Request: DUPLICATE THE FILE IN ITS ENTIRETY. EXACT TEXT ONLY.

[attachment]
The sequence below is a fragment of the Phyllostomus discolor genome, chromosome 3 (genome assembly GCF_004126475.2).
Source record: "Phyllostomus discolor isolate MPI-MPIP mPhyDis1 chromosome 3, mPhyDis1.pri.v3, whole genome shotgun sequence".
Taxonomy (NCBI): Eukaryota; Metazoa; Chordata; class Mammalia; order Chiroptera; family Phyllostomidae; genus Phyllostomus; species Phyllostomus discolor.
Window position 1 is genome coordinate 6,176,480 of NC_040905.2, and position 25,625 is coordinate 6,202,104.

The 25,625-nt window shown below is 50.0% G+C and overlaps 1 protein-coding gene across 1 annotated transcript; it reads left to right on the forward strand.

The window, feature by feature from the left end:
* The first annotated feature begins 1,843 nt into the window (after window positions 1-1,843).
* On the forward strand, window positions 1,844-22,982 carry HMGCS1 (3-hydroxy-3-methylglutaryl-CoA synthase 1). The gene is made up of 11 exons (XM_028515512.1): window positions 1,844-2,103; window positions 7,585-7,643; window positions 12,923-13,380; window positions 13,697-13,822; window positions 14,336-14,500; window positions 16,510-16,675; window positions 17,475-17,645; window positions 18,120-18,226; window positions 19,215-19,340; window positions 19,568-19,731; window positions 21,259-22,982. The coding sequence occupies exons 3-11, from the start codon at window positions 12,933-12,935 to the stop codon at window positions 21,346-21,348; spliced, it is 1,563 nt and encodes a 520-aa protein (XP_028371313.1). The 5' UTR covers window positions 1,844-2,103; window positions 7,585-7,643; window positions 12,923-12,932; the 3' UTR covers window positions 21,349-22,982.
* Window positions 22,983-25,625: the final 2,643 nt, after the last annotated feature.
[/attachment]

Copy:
The sequence below is a fragment of the Phyllostomus discolor genome, chromosome 3 (genome assembly GCF_004126475.2).
Source record: "Phyllostomus discolor isolate MPI-MPIP mPhyDis1 chromosome 3, mPhyDis1.pri.v3, whole genome shotgun sequence".
Taxonomy (NCBI): Eukaryota; Metazoa; Chordata; class Mammalia; order Chiroptera; family Phyllostomidae; genus Phyllostomus; species Phyllostomus discolor.
Window position 1 is genome coordinate 6,176,480 of NC_040905.2, and position 25,625 is coordinate 6,202,104.

The 25,625-nt window shown below is 50.0% G+C and overlaps 1 protein-coding gene across 1 annotated transcript; it reads left to right on the forward strand.

The window, feature by feature from the left end:
* The first annotated feature begins 1,843 nt into the window (after window positions 1-1,843).
* On the forward strand, window positions 1,844-22,982 carry HMGCS1 (3-hydroxy-3-methylglutaryl-CoA synthase 1). The gene is made up of 11 exons (XM_028515512.1): window positions 1,844-2,103; window positions 7,585-7,643; window positions 12,923-13,380; window positions 13,697-13,822; window positions 14,336-14,500; window positions 16,510-16,675; window positions 17,475-17,645; window positions 18,120-18,226; window positions 19,215-19,340; window positions 19,568-19,731; window positions 21,259-22,982. The coding sequence occupies exons 3-11, from the start codon at window positions 12,933-12,935 to the stop codon at window positions 21,346-21,348; spliced, it is 1,563 nt and encodes a 520-aa protein (XP_028371313.1). The 5' UTR covers window positions 1,844-2,103; window positions 7,585-7,643; window positions 12,923-12,932; the 3' UTR covers window positions 21,349-22,982.
* Window positions 22,983-25,625: the final 2,643 nt, after the last annotated feature.